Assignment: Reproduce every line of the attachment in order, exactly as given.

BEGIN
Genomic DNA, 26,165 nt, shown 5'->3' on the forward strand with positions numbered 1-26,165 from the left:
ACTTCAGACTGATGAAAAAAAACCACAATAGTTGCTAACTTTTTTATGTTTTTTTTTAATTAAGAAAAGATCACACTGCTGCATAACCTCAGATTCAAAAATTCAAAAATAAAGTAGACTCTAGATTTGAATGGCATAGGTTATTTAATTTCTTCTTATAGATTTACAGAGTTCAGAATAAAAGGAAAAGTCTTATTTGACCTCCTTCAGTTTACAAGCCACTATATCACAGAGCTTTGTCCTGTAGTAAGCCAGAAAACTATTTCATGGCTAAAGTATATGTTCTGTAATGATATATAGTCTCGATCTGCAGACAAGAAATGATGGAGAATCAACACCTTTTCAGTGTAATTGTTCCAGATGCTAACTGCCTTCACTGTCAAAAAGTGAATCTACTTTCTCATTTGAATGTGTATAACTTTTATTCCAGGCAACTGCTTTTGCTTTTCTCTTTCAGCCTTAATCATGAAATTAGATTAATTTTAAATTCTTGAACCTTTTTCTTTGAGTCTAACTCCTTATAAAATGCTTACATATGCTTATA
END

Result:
Genomic DNA, 26,165 nt, shown 5'->3' on the forward strand with positions numbered 1-26,165 from the left:
ACTTCAGACTGATGAAAAAAAACCACAATAGTTGCTAACTTTTTTATGTTTTTTTTTAATTAAGAAAAGATCACACTGCTGCATAACCTCAGATTCAAAAATTCAAAAATAAAGTAGACTCTAGATTTGAATGGCATAGGTTATTTAATTTCTTCTTATAGATTTACAGAGTTCAGAATAAAAGGAAAAGTCTTATTTGACCTCCTTCAGTTTACAAGCCACTATATCACAGAGCTTTGTCCTGTAGTAAGCCAGAAAACTATTTCATGGCTAAAGTATATGTTCTGTAATGATATATAGTCTCGATCTGCAGACAAGAAATGATGGAGAATCAACACCTTTTCAGTGTAATTGTTCCAGATGCTAACTGCCTTCACTGTCAAAAAGTGAATCTACTTTCTCATTTGAATGTGTATAACTTTTATTCCAGGCAACTGCTTTTGCTTTTCTCTTTCAGCCTTAATCATGAAATTAGATTAATTTTAAATTCTTGAACCTTTTTCTTTGAGTCTAACTCCTTATAAAATGCTTACATATGCTTATA